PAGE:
Sag Harbor Detective Resigns After Year-Plus Suspension

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Sag Harbor Village Det. Jeff Proctor. Stephen J. Kotz photo

Sag Harbor Village Police Detective Jeff Proctor, who has been suspended for more than a year, tendered his resignation effective Friday, June 16.

The village board accepted Det. Proctor’s resignation at a brief special meeting on Monday afternoon, although there was no mention of it on a copy of the agenda given to a reporter.

Police Chief Austin McGuire, who was present at the meeting, confirmed that Det. Proctor had resigned and that “all charges had been withdrawn.”

He declined to comment on what the nature of those charges may have been and what if any settlement was reached.

Trustee James Larocca also confirmed that Detective Proctor had resigned, although he, too, would not comment. Mayor Sandra Schroeder could not be immediately reached for comment.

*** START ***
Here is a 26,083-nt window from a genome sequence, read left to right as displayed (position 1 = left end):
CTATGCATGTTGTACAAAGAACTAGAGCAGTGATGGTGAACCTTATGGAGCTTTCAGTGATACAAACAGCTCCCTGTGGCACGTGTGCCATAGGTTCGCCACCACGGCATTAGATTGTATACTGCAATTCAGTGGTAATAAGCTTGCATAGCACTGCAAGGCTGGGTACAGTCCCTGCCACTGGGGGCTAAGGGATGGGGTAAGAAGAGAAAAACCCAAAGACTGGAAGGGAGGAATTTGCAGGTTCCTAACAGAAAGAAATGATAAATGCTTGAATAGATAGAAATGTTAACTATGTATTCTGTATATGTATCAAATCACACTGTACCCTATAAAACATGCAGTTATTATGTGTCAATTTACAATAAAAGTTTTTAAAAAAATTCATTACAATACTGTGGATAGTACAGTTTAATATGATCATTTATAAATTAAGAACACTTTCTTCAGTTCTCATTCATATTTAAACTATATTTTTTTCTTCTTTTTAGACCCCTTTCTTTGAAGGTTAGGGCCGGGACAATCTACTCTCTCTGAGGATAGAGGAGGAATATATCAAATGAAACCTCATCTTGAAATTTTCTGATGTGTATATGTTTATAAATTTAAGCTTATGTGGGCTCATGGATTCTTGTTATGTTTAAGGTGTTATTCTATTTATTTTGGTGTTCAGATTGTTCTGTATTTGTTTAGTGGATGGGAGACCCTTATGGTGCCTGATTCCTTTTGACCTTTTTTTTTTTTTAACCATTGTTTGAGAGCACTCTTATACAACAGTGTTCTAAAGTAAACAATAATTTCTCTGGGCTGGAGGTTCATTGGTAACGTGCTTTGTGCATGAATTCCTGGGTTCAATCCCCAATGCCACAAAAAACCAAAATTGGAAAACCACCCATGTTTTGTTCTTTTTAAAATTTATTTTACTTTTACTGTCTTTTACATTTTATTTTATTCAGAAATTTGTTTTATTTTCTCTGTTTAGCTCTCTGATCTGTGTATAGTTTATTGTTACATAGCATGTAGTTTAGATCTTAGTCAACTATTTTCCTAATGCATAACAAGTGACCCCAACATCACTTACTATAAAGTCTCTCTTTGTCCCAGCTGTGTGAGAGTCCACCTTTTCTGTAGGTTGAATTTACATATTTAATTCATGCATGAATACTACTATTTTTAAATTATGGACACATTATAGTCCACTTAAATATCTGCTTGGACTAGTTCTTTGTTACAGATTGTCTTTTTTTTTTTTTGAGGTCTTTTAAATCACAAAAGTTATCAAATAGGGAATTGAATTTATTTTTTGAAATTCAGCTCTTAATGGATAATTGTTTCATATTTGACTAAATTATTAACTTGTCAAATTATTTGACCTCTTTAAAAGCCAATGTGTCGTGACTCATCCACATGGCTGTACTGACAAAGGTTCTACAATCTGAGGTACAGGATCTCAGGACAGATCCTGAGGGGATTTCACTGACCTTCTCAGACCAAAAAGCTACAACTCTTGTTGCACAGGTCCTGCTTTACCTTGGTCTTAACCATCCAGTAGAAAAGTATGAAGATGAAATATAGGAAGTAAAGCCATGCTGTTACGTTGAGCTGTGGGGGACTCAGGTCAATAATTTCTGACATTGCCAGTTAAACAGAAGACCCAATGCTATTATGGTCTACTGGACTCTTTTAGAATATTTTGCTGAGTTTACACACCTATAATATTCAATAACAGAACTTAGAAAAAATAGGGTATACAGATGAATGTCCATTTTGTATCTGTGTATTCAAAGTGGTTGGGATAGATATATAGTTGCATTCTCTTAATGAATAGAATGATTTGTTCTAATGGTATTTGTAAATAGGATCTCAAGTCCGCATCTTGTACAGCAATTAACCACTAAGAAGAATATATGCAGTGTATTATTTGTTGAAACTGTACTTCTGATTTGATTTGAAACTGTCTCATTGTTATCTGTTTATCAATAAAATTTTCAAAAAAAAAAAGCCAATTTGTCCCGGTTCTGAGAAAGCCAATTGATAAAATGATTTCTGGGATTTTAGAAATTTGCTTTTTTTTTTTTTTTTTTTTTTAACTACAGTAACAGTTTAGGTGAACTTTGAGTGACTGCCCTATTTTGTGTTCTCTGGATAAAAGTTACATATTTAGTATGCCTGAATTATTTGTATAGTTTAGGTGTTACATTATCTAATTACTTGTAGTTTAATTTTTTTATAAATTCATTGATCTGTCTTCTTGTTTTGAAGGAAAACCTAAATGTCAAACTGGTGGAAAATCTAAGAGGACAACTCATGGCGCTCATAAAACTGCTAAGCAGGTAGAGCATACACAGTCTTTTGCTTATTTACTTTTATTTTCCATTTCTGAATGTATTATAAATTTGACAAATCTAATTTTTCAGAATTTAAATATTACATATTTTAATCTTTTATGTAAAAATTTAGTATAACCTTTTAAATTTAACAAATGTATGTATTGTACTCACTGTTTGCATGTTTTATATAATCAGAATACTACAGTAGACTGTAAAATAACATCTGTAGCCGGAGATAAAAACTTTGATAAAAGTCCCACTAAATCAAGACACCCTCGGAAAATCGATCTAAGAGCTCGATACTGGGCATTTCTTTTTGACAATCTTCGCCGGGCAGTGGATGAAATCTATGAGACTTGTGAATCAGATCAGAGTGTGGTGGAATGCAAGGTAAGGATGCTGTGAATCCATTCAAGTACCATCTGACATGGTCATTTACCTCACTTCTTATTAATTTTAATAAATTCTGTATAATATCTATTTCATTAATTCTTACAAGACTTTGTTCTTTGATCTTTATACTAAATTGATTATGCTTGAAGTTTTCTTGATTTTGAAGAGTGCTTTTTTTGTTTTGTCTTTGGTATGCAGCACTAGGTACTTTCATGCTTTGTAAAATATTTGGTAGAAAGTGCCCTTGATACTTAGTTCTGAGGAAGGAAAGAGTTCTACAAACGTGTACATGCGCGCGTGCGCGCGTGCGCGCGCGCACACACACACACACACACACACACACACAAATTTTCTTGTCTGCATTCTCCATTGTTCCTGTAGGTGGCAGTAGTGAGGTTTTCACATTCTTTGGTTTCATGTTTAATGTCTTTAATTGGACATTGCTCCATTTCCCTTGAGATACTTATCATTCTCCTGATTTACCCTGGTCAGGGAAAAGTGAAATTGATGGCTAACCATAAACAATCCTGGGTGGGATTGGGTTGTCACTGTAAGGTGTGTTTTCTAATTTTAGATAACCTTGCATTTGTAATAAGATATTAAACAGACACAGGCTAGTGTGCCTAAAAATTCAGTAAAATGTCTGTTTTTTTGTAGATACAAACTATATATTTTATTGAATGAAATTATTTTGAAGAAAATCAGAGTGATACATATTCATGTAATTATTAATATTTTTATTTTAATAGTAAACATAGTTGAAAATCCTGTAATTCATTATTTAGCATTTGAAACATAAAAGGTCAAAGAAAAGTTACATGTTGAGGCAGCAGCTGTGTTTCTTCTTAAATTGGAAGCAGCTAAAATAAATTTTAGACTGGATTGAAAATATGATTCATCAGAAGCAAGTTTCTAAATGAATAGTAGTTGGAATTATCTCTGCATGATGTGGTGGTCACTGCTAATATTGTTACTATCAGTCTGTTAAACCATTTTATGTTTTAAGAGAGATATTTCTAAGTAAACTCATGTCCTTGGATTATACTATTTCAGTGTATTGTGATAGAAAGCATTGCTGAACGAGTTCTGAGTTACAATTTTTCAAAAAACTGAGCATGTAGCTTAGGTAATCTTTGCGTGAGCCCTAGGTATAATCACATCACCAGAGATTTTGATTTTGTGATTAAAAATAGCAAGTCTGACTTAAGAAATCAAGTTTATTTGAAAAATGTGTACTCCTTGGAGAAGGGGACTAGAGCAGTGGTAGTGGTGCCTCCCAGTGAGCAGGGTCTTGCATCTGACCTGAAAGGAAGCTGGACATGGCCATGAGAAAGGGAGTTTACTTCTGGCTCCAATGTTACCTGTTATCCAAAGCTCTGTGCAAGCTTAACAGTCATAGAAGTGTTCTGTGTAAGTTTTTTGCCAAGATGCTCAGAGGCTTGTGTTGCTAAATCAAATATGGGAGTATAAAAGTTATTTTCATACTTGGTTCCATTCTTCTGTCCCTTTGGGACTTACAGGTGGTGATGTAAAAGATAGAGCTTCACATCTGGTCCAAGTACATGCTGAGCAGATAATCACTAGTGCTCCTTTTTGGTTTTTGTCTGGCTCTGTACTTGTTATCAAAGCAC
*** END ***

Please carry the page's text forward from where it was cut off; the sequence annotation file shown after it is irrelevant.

Det. Proctor joined the department in 2001 and became detective in 2008. He was being paid $128,304 a year at the time of his resignation. He was named the department’s officer of the year four times during his career by the Southampton Kiwanis Club, most recently in 2014.

Shortly after Chief McGuire took over the department, he suspended Det. Proctor without pay for one month on March 23, 2016, for an undisclosed disciplinary matter.

When that suspension ended, the village board put him on paid administrative leave, while John G. Callahan, a White Plains attorney, who was appointed hearing officer in the case, conducted his investigation. Earlier this year, village officials said they had no idea of what Mr. Callahan’s timetable would be.

Without Det. Proctor, the department’s sole investigator available, the department has handled some of his duties in-house and also asked for assistance from the New York State Police.

On Monday, Chief McGuire said after dragging on for nearly 15 months, the matter was resolved quickly, resulting in Det. Proctor’s decision to step down.

Although Det. Proctor could not be reached for comment on Monday afternoon, in an interview earlier this year, he said “I’d like nothing more than to come back and finish my career working for the village I have loved working for.”

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